OK, I think I understand the forums now, it is just one big forum for Premiere and the tags are just to help finding things. Clearly I'm a newbie. 🙂
So, the current Premiere won't import any of my projects created in Premiere 6.5, but to my amazement, it imports all of the avi files I captured with a Canopus DV Rx card and plays them and exports them! However, when I look at the file properties, it doesn't mention the Canopus codec, weird, yes? Here's the imported file:
So, first question is, which format should I choose to export in? I tried them all but I can't see a difference between them. I use Quick Export because I don't know any other way just yet, and the options include Adaptive High Bitrate, High Quality 1080p, and High Quality 720p. Which one is best? I am exporting to a file which I will import and put into a new project.
No matter which format I choose, the output is always a 4:3 aspect ratio. The aspect ratio in the Source and Program windows is 1.5 (720x480 or 720p). I should be able to export to 1.5, yes?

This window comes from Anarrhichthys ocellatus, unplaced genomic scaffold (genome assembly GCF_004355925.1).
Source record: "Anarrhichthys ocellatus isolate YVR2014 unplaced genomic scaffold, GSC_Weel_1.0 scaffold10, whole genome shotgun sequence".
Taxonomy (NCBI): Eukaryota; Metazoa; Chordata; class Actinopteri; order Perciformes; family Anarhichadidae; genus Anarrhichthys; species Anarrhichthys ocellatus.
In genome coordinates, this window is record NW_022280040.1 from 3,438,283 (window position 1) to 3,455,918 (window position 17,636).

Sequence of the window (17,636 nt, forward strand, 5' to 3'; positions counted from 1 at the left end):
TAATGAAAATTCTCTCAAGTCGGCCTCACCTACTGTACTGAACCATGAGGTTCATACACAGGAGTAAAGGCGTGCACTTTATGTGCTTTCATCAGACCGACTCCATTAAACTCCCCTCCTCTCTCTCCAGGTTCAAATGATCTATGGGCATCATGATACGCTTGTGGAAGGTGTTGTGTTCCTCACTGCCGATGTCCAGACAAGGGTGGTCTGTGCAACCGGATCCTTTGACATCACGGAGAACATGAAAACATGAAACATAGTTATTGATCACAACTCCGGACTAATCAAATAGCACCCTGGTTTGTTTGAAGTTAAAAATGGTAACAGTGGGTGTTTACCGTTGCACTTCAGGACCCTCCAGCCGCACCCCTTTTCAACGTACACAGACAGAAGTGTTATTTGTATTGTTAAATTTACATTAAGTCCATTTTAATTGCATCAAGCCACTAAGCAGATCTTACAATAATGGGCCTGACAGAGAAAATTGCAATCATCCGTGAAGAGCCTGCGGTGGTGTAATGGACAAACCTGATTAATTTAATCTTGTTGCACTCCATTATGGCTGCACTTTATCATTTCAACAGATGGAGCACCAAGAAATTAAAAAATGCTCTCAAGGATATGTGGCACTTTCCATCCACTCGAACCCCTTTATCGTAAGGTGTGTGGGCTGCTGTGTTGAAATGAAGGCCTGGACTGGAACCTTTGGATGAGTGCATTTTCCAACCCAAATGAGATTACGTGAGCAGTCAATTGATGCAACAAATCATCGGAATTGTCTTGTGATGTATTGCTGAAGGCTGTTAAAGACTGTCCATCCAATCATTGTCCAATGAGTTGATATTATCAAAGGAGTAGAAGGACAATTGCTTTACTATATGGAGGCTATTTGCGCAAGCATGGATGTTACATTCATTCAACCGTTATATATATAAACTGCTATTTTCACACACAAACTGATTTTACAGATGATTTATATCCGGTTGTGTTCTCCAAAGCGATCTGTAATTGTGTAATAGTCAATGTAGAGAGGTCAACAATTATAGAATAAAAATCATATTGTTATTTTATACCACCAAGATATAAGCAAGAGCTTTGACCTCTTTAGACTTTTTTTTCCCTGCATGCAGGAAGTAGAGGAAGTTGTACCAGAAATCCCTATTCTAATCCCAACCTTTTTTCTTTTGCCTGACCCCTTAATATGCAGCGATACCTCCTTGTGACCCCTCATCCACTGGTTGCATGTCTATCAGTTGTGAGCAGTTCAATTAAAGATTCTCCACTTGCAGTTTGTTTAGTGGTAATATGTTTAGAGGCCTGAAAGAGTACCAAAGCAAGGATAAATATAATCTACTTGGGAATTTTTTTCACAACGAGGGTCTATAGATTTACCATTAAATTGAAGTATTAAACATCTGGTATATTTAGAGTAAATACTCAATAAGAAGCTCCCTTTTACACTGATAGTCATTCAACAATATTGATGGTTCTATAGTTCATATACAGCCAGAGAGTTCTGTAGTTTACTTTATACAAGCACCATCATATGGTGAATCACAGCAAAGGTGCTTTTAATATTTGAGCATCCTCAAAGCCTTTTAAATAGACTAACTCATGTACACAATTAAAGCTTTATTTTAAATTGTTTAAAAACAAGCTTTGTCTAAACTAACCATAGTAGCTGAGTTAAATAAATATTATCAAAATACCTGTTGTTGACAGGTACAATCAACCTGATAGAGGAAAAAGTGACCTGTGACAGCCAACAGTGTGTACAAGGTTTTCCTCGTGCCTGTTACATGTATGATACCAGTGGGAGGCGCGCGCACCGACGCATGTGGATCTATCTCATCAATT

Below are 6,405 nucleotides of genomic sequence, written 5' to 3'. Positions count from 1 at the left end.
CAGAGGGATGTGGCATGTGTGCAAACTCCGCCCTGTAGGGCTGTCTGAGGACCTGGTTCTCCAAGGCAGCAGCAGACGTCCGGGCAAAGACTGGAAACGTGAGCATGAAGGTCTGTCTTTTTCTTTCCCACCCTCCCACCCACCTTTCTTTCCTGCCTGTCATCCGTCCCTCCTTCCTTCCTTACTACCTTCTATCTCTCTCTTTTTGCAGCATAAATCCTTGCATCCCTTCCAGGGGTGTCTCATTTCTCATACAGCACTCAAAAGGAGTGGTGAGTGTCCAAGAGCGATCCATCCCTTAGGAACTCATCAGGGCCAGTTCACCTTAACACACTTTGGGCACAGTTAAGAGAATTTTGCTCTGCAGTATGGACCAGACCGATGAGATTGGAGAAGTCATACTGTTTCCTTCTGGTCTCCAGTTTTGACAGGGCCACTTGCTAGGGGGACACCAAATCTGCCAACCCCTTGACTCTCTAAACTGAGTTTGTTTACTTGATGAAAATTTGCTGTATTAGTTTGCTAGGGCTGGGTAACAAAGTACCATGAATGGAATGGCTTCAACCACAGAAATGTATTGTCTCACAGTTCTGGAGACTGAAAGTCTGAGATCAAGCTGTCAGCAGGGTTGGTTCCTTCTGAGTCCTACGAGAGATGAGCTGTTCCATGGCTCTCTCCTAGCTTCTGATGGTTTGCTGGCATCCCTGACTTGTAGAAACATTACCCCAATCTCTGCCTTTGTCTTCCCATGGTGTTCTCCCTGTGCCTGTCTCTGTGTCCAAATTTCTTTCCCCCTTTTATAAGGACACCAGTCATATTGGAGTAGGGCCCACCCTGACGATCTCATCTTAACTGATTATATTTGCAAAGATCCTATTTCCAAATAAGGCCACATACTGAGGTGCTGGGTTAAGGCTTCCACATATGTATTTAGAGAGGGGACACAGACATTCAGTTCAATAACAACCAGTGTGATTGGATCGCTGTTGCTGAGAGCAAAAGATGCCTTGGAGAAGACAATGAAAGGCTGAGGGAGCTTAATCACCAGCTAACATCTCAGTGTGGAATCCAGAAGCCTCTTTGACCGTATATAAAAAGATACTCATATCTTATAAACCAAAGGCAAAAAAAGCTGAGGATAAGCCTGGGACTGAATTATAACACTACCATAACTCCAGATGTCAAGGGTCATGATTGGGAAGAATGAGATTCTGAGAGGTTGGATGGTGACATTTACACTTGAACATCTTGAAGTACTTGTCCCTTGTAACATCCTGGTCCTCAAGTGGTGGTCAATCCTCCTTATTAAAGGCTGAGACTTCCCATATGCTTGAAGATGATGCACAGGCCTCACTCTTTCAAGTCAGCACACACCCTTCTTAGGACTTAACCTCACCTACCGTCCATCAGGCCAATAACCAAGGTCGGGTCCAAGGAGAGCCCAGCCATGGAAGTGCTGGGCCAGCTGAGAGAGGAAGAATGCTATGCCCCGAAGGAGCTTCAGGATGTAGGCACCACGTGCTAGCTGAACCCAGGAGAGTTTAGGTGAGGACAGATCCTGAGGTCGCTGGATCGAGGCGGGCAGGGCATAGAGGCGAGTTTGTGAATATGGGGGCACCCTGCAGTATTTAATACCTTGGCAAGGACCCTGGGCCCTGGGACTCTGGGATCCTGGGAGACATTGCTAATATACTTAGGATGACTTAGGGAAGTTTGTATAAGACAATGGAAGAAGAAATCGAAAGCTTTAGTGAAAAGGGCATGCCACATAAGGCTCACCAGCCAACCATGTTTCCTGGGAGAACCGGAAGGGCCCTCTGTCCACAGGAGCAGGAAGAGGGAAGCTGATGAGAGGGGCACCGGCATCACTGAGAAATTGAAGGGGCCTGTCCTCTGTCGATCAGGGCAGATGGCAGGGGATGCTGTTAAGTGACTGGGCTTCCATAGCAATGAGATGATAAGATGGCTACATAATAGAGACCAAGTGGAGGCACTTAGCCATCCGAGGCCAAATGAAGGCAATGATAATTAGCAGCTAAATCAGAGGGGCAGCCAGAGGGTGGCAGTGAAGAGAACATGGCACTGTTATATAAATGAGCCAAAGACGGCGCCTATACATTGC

Hi rick287, a couple of terminology explanations first that may help.
The 720 in '720p' refers to the vertical resolution in 1280x720 not the 720 horizontal resolution in a 720x480 video file.
So 1920x1080 = 1080p (we'll get to the 'p' part later)
1280x720 = 720p
720x480 = 480
The 'p' refers to 'progressive' frames. If it was 'i' instead, for example 480i or 1080i - this would mean the video was interlaced. In the case of your DV files, it is likely they are interlaced. DV is an old standard definition format and I think it was interlaced by design (someone please correct me if I'm wrong).
A complication with DV standard definition files (720x480) is they can also be 4x3 OR 16x9 aspect ratio. In your properties frame grab image you'll see Pixel Aspect Ratio is 0.9091 this means your files are 4x3. if that figure was (I think) 1.2021 this would indicate your DV files were 16x9 (widescreen).
Ideally you would be editing in Premiere Pro, in a sequence that matches the size and frame rate of the footage you are working with. One way to achieve this is to choose a sequence setting that matches your video files when you create a sequence or create any sequence and then immediately drop one of your DV clips into the timeline. A pop-up menu should then appear asking if you want to have your sequence settings match the video file - choose yes.